Submitted by admin on Tue, 2015-06-30 17:08
Best known for:
Take Over Control.
Tune of the year:
Sebastian Ingrosso & Alesso 'Calling'
Breakthrough DJ/Producer of 2011:
DJ Rehab. I signed him to my label, and now he's blowing up everywhere. That's something that I'm really proud of.
What's the future of DJing:
It will all be digital, but I still think the feel for DJing will always be there because it's so much fun. To me, DJing is still taking two records and mixing them.
Twitter. I fucking love Twitter. Keeps me in touch with family and friends and fans. And who doesn't love Fruit Ninja?
Discovery of the year:
The biggest thing I discovered this year is Dropbox. Oh and my car. I just bought an Audi RS6 and it's really, really, really fast. It does 0-60 in 3.2 seconds.
Rediscovery of the year:
I'm the only one still playing this song, but Freeform Five, 'No More Conversations', the Mylo remix.
Last night, I was playing a party in Milan. I was supposed to play till 2.15am and at 2am the sound guy cut me off in the middle of a track. I got really pissed off, and started yelling at him like a mad man. I looked at the crowd and there were like 100 people staring at me. You forget there are people watching you sometimes.
Style or substance:
Like titties or a beautiful mind? A combination.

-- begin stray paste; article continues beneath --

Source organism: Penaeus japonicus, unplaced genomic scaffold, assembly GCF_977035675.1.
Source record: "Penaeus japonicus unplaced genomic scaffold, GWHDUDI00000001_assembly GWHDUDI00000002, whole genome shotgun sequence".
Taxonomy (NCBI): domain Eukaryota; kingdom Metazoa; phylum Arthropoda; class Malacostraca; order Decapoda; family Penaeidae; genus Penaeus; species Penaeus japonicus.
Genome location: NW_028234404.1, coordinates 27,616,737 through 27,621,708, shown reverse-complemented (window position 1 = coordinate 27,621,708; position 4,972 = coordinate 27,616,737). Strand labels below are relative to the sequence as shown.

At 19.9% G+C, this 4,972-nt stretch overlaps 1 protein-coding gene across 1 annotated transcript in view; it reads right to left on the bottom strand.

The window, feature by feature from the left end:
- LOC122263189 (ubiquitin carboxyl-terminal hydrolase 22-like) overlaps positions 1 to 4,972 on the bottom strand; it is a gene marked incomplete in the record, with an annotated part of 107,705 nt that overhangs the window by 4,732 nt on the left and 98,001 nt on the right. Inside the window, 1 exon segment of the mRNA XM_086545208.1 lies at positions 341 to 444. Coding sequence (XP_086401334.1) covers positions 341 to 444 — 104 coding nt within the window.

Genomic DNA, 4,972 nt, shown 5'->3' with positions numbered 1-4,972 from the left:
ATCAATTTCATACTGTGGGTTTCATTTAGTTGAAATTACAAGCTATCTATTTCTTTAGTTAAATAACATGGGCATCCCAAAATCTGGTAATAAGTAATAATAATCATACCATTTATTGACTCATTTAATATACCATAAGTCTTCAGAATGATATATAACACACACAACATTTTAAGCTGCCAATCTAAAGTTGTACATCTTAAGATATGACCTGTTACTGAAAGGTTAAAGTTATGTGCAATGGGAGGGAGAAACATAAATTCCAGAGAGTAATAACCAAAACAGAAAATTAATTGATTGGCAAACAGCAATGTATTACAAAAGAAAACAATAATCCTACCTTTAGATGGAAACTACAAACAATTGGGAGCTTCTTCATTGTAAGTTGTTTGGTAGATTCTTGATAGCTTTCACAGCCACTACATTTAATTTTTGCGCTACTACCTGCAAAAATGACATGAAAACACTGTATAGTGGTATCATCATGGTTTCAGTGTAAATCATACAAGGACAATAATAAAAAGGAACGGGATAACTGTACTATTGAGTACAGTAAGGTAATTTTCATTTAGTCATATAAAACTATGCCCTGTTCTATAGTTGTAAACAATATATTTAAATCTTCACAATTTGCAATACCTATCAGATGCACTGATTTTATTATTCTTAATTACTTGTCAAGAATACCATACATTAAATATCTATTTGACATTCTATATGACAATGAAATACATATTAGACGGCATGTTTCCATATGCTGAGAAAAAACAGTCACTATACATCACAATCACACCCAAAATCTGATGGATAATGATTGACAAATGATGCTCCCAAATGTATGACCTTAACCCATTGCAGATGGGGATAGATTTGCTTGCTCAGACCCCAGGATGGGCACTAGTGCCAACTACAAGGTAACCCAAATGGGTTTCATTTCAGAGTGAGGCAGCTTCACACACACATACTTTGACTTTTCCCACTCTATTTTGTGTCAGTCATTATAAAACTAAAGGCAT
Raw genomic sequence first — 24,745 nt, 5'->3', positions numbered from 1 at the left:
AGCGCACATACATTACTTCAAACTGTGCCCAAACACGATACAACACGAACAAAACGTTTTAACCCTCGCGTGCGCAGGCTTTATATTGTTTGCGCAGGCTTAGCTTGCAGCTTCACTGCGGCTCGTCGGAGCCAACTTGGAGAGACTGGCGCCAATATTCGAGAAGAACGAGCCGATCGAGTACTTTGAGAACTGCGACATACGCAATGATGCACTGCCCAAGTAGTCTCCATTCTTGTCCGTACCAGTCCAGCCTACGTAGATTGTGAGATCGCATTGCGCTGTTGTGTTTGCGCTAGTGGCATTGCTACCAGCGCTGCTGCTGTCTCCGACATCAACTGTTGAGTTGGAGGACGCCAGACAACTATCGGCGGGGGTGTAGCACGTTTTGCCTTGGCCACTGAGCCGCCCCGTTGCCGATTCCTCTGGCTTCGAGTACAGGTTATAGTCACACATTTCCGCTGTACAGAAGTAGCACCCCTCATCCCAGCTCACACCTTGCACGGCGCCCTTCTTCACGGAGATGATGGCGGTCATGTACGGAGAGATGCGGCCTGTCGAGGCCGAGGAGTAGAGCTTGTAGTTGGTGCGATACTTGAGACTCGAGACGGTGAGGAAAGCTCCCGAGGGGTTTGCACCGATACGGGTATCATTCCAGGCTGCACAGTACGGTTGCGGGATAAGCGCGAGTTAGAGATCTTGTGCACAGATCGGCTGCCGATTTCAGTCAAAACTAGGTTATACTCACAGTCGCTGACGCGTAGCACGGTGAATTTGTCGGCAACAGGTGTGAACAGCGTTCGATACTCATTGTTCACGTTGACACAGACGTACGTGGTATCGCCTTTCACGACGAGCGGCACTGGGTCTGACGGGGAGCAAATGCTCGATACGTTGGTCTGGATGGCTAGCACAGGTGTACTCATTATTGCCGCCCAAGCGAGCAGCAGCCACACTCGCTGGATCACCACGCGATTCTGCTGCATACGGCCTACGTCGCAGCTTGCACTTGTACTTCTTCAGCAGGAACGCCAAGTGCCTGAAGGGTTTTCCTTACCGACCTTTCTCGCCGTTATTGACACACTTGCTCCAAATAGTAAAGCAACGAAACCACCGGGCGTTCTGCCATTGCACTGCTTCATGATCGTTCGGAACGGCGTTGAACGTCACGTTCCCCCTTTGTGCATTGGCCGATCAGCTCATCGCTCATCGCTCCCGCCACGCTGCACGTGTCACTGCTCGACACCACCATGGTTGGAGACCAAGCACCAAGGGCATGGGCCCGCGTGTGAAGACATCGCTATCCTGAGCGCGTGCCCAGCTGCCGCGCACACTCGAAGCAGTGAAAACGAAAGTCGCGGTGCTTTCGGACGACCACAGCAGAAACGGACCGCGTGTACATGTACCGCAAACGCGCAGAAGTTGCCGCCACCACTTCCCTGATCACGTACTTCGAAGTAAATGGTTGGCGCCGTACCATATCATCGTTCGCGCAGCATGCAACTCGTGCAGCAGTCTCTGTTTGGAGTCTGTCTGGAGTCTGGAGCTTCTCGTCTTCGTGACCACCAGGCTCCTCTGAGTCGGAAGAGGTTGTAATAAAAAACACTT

“Of course, it's been a fucking great year!” says Afrojack, aka Dutch producer Nick Van de Wall. “I think we can all agree on that! I mean, 'Take Over Control' started out as a dance track, and now it's still rising in the Billboard charts. It's at 41 now, so it's fun to see that part exploding.” In fact, this year seems to be the one that has broken him Stateside. As well as slowly creeping up the Billboard chart, he's jumped on the bill at the Ultra festival in Miami, the touring Electric Daisy Carnival and Electric Zoo in New York. “Those were crazy festivals, 40 or 50,000 people for one stage. Creamfields was fun, but Creamfields is fun every fucking year.” Van de Wall is also another evangelist about the scene in Las Vegas, like so many of the Top 100 this year. It seems that Sin City has finally decided that its pulse should be 4/4, rather than set to the time signature of R&B. He now has a residency at the swanky XS venue, and is rather excited by it. “It's the most beautiful club in Vegas,” he says. “Every time I play there, you can see all of America in one place. It's like a satellite view. All the kids go there, all the VIPs go there and all the rich people go there. The whole world that is in America, they all go to Vegas. “But it's not like it's commercialised over there. It feels bigger, but even now it's getting huge in America and there's much more marketing going on, bigger festivals and bigger crowds, it's still seen in American society as something that's underground. And that's why I like it. And it doesn't just have to be techno to be underground.” Production-wise too, this year has been pivotal for Afrojack. Tracks like 'No Beef' with Dim Mak boss Steve Aoki and a remix of the track 'Techno Fan' for indie types The Wombats have him bristling with pride, but the work that might raise his profile further this year, particularly in the US, is his work with David Guetta - producing a clutch of tracks on the Frenchman's star-studded 'Nothing But The Beat' album, with the likes of Timbaland, but notably their collaborative track 'Lunar'. “I'm really proud of that record,” he says. “It was supposed to be really crossover, but there had to be some tracks on the second CD that were mind-blowing, electronic tracks. So we came up with 'Lunar'. It's not necessarily an easy danceable track, but it's the biggest technological thing I've ever done in my life, engineering-wise,” he says. “It's the fattest thing you'll hear, I hope, in the next year or so. I still don't know how we did it, but we did it!” Let's hope he keeps doing it.